The core of what is said to be the Cathars may not be open to be understood by historians of the western standard mind set. Somebody with connections to the catholic church told me, inofficially people in the know in the vatican say, they believed that the cathars could transport souls between dimensions that are referred to as heaven, hell, limbo. That is not necessarily christian in itself and is not about dogma or beliefs. So, here we have a theme of transdimensional beings, but this won’t ring the bell here and for most people.

    So, the broader chathar movement may have been more rustic people that looked for an alternative that looked more christian and honest, and depending on and protesting on the church.

    Comment by Mikey — March 4, 2024 @ 11:43 pm

  8. So, was updating my view of cathars a bit in the meantime, you know how it is when you read some books over a span of centuries…

    …but what I’ve written holds, just the gothic nobility or francs theme is more complicated, but also valid. Just to say, the majority of the people in Okzitania were romanized gauls and other tribes, neither goths nor francs.

    Apart from the Arian christian lineage of the goths there was a gnostic christian lineage via Bishop Priscillian (that was said to be manichean already hundrets of years earlier, though it’s believed to originate with John of Patmos and in Memphis in Egypt, plus a fusion with druidic practices: ).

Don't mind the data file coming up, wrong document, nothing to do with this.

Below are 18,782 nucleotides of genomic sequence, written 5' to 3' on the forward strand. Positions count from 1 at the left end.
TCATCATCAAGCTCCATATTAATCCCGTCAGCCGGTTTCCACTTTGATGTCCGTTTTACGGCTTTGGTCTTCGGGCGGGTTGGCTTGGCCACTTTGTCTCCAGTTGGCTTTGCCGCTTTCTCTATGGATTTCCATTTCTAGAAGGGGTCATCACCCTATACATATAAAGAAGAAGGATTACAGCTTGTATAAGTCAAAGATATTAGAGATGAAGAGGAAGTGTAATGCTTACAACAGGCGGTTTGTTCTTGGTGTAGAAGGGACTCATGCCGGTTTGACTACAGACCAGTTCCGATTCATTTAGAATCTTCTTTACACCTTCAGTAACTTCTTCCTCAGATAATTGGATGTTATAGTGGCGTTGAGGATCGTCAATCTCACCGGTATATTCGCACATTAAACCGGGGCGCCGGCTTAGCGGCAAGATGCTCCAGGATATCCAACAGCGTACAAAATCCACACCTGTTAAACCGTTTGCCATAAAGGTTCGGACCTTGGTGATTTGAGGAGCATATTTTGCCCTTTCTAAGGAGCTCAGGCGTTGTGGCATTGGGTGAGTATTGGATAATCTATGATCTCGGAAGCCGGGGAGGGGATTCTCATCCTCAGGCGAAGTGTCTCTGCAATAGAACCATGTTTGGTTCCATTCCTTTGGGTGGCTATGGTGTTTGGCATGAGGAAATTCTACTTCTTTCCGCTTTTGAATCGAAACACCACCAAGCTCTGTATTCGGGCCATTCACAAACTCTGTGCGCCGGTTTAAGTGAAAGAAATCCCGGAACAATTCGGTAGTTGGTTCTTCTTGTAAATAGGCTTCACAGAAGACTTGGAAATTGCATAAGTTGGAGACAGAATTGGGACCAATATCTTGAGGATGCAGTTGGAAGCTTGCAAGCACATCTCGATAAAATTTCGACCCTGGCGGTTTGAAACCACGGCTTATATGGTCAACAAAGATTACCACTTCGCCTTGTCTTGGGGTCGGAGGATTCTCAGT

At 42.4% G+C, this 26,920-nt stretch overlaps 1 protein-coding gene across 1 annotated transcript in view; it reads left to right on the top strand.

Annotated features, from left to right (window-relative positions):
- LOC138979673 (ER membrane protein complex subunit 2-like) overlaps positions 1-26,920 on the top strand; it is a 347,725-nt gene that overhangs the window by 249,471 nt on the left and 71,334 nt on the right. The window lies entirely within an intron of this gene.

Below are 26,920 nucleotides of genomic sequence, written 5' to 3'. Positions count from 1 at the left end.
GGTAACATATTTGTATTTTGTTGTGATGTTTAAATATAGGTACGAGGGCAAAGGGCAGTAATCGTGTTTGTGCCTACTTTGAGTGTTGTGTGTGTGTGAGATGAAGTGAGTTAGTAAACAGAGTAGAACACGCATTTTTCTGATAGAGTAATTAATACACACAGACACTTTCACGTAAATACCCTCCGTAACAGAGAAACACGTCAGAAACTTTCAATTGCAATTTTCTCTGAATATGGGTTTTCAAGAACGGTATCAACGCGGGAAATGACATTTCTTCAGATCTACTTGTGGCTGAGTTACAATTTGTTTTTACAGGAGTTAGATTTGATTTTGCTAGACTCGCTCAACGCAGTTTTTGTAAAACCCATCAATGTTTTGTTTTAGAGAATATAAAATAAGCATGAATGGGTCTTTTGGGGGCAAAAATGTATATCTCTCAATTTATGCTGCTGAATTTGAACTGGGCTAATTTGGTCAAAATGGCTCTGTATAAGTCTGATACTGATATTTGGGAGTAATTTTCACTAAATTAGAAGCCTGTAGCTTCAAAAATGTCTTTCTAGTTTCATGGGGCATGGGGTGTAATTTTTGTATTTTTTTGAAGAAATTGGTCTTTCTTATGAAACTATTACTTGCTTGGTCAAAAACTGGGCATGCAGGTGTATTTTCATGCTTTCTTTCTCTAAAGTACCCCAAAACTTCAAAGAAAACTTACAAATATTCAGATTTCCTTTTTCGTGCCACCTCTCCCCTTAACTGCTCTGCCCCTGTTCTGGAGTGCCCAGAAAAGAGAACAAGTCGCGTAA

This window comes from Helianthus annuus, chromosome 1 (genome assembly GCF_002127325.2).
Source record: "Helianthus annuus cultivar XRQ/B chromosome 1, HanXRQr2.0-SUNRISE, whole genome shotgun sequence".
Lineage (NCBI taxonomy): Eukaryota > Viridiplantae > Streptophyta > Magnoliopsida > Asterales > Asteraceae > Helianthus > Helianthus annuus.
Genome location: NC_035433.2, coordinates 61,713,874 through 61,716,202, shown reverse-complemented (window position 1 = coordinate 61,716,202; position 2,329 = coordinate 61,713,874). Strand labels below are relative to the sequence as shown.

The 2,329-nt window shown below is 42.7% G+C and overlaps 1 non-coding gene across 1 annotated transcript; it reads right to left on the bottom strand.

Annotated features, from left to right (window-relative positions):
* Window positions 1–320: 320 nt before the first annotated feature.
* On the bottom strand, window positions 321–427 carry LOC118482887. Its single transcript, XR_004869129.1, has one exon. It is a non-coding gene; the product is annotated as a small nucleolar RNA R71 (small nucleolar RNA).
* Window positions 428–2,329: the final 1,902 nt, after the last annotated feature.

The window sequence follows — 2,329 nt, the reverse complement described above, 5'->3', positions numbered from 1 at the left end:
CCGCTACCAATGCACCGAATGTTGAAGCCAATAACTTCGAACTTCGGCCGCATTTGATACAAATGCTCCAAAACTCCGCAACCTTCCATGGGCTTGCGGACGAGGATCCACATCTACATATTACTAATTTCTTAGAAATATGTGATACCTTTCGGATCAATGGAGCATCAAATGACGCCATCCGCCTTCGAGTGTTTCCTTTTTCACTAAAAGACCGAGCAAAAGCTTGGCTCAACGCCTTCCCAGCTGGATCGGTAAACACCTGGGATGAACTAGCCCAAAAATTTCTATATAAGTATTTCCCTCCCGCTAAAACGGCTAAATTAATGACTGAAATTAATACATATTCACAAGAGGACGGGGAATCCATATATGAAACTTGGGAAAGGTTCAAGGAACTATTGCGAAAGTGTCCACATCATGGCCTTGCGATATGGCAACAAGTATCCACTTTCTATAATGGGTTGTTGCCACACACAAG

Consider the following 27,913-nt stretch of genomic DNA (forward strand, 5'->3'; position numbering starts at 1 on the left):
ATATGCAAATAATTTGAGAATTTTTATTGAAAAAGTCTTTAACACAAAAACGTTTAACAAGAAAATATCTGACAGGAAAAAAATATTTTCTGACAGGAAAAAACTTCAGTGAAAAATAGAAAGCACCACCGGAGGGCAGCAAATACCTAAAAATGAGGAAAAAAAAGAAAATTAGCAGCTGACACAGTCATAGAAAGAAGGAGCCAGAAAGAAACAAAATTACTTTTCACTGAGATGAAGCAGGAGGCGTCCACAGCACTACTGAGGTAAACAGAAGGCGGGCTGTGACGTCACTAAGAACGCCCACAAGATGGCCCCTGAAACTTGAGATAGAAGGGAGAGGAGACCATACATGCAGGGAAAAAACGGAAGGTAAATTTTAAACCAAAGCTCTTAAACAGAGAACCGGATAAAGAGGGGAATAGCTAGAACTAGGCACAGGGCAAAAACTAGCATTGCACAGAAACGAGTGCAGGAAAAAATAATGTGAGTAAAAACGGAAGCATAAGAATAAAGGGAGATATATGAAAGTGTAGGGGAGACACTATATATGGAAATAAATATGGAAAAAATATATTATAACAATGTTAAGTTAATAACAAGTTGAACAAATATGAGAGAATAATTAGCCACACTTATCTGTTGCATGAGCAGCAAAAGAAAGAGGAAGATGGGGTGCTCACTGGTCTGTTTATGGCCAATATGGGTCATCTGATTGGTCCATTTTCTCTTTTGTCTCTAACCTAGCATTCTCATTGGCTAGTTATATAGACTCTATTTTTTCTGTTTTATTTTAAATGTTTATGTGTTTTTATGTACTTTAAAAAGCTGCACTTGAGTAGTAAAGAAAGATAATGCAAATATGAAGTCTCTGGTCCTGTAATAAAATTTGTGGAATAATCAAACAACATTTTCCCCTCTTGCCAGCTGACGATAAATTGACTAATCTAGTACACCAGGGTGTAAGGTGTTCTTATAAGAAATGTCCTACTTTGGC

They practiced initiation and introspection, experience based approaches and not word-based dogmatism.

    Now, if you could accept at least the hyptheses that they could see visions, access ‘the akashic record’, access spirit (‘maneism’, not manecheism), do ‘channeling’ etc, you could see that there could have been circles of people within the broader movement that were not dependend of a physical lineage or tradition and that could not stick to written fixed beliefs.

    If you’d now something about the modern history of that type of ‘perennial philosophy’, e.g. what had happened in Ascona in Switzerland from roughly 1900-1960 or Esalen in California from roughly 1960-1985, you’d see how things repeat, and how this involves stories about Stanford university, Apple computers and Star Wars movies…

    …and if you’d know how this was taken over, also being about control, in the meantime, you’d see something like a lineage through the centuries and different places, abd a pattern of forces of control trying to take over…

    Comment by Mikey — March 5, 2024 @ 12:45 pm

  9. My last comment ever here on this blog and I won’t ever check back: in Europe, where people still know geography roughly well, taking Albi as in Albigensians (not Albegensians) as Italian instead of French, is the closest thing to loosing once credibility…

    …now, talking about this website attracting trolls, Prof, I was supposing you were talking about the city of Trollhättan…was a Saab Fan myself and was driving Saab convertibles…

    …gone now…and you can like that…but I’ll be proven right on other topics the same as on the location of Albi. Cheers…